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Core Handout

February 7, 2013

Core Handout–for Alice Massa’s English Classes

NOTE: At each class meeting, you should have this Core Handout, as well as the CBWA Handout and your syllabus/course calendar.

Part 1. Phrases, Clauses, and Types of Sentences

A phrase is a group of related words; however, unlike a clause, a phrase does not contain a subject and a verb. A phrase can never stand alone as a complete sentence.

Prepositional phrases, infinitive phrases, gerund phrases, and participial phrases will be reviewed in later parts of this handout and will add variety to your writing. (Also, please refer to “Verbals Worksheet” which you will receive later in the semester.)

Unlike a phrase, a clause must contain both a subject and a verb. In our English language, we have two types of clauses–independent and dependent. An INDEPENDENT CLAUSE can stand alone as a sentence; a DEPENDENT CLAUSE cannot stand alone as a complete sentence.

The three basic types of sentences in our English language are: simple, complex, and compound. A simple sentence consists of one independent clause. A compound sentence includes at least two independent clauses. A complex sentence is comprised of at least one dependent clause and one independent clause. (Refer to Part 2 of this handout for more information about compound sentences; refer to Part 3 for more review of complex sentences.)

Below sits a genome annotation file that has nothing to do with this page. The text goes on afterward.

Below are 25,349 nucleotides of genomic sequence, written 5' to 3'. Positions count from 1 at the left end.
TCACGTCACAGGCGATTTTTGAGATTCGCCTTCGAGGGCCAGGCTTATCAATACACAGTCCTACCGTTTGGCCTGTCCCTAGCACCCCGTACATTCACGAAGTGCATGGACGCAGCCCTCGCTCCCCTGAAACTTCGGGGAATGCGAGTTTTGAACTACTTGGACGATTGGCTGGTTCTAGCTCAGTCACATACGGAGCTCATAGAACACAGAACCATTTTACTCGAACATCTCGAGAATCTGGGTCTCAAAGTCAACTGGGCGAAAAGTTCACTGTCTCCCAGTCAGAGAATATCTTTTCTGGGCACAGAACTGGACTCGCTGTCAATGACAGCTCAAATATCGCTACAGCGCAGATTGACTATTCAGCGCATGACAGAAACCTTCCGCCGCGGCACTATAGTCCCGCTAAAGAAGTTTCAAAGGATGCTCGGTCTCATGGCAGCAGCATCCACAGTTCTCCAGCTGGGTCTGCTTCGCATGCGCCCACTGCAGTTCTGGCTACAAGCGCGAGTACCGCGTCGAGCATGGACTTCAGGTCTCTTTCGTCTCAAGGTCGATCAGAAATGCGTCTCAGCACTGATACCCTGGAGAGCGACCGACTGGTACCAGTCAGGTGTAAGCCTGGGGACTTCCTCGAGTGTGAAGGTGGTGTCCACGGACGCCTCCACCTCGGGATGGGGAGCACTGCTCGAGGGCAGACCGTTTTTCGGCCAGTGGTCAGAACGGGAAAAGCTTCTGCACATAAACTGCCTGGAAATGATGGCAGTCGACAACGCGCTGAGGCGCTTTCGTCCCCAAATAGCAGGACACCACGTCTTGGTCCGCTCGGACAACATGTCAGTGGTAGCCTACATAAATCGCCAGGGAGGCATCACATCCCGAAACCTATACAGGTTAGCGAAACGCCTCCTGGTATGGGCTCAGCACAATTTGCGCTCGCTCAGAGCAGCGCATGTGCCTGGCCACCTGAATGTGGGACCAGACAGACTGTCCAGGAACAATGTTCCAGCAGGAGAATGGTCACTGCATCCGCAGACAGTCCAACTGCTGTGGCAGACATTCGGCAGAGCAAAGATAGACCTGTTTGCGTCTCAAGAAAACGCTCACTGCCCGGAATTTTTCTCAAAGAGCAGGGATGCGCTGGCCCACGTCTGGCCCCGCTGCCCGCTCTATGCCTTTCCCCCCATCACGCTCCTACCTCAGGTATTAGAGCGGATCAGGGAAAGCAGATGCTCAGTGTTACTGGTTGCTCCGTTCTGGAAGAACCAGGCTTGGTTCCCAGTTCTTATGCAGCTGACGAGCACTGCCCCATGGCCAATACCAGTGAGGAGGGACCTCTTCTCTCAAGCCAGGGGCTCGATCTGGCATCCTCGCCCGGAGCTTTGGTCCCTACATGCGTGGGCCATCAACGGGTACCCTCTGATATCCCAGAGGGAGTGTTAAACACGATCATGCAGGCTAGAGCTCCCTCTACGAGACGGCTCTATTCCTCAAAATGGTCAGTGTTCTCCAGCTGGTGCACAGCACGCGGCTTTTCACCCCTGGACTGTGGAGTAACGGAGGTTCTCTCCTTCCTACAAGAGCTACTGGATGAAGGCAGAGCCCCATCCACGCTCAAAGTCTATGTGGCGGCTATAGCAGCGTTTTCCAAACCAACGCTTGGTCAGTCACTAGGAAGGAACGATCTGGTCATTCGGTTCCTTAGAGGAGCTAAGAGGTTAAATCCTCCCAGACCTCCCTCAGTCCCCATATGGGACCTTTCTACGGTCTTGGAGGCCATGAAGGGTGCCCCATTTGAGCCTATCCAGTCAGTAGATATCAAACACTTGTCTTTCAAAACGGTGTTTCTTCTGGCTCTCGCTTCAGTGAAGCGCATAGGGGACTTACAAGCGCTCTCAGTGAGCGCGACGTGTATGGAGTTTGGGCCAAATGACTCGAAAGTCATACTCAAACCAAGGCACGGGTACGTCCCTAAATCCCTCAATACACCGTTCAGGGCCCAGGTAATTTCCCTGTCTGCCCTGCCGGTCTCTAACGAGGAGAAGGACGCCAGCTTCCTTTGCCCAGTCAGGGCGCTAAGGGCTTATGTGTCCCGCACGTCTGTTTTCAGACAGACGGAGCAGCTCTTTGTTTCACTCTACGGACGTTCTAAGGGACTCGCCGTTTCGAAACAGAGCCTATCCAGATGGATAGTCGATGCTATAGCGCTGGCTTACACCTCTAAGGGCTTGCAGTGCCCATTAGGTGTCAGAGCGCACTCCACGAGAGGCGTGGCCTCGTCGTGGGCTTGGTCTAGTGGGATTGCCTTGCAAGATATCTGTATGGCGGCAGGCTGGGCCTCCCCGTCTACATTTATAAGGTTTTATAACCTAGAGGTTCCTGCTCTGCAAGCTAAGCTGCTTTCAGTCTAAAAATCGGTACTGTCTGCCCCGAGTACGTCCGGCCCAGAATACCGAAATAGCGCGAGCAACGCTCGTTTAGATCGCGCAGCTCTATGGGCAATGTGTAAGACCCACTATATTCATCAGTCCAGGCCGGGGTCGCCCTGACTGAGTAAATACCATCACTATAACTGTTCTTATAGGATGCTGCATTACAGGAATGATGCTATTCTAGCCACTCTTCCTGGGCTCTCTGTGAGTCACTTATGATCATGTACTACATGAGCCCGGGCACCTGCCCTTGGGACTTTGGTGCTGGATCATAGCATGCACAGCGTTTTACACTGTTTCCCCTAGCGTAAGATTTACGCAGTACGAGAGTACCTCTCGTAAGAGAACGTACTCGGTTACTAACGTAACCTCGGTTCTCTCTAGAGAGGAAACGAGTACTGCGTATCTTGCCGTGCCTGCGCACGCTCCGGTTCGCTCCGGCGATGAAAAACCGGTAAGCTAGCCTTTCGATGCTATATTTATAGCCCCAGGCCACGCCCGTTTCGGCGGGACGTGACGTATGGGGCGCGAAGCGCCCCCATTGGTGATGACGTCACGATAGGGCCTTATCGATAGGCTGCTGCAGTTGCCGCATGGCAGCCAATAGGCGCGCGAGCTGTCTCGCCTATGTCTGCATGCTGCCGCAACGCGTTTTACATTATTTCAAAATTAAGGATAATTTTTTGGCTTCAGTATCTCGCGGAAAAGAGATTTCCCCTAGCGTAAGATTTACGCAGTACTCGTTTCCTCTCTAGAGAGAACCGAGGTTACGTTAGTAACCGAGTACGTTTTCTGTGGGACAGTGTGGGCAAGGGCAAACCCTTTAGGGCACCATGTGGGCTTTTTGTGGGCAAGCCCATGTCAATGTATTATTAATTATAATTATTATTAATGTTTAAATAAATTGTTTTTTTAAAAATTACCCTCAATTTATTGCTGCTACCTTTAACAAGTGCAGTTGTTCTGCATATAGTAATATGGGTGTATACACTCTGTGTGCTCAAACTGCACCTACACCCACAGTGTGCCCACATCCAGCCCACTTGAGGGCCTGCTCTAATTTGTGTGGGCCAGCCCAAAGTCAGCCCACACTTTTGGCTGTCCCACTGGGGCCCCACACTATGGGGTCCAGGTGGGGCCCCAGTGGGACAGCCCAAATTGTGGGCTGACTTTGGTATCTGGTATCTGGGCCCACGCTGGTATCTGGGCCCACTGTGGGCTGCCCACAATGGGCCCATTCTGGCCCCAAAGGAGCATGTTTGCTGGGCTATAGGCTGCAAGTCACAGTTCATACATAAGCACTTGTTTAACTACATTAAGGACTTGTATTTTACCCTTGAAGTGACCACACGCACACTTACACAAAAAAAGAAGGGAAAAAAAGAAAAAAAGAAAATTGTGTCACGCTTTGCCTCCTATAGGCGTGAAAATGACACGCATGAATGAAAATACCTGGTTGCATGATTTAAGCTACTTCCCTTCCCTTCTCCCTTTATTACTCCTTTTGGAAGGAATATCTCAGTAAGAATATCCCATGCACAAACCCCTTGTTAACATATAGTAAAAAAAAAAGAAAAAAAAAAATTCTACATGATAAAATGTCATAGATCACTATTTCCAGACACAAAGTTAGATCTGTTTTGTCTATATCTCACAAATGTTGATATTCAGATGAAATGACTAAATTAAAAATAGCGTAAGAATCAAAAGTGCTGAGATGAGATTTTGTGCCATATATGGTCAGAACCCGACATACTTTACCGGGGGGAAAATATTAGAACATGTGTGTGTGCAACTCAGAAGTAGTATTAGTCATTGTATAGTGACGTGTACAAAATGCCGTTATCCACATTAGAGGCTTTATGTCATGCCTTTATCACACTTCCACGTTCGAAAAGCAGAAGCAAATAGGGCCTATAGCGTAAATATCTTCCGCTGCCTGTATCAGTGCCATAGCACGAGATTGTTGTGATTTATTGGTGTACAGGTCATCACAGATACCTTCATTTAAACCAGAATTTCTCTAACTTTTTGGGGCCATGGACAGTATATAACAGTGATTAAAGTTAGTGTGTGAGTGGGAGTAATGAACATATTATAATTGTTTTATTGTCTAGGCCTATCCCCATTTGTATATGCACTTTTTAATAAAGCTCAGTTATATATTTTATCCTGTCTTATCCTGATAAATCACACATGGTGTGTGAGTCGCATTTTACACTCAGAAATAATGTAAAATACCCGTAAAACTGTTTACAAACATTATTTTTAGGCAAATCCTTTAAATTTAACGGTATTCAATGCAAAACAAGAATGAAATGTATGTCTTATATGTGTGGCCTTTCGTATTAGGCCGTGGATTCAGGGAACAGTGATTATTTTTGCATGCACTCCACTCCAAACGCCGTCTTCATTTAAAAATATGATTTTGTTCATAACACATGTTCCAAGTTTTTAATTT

Part 2. Coordinating Conjunctions, Semicolons, and Patterns for Compound Sentences

The clue phrase for remembering the seven coordinating conjunctions of our English language is FAN BOYS.

F–for, A–and, N–nor
B–but, O–or, Y–yet, S–so

Never begin a sentence with a coordinating conjunction!

To achieve greater variety in your writing, you will include some compound sentences. A compound sentence is a sentence which consists of at least two independent clauses. The two independent clauses may come together in one of the following ways:

Pattern 1: Subject + verb + comma + coordinating conjunction + subject + verb.

E-1. The capital of Missouri is Jefferson City, but the largest city in Missouri is

St. Louis.
Core Handout (page two)

Pattern 2: When “Pattern 1” has at least one additional comma within at least one of the independent clauses, the comma before the coordinating conjunction must be changed to the stronger mark of punctuation–the semicolon.

E-2. Fred’s descriptive essay incorporated the senses of sight, hearing, and touch; and

Mary’s essay described her subject through the senses of sight, smell, and taste.

Pattern 3: Subject + verb; subject + verb.

When two independent clauses come together without a coordinating conjunction or a transitional word to form one sentence, only a semicolon is placed at the end of the first independent clause.

E-3. The title page will be the first page of your term paper; the Works Cited will be

the final page of your research paper.

Pattern 4: Subject + verb; transitional word or phrase + comma + subject + verb.

When bringing together two independent clauses with a transitional word (or transitional phrase), place a semicolon at the end of the first independent clause and a comma after the transitional word or phrase.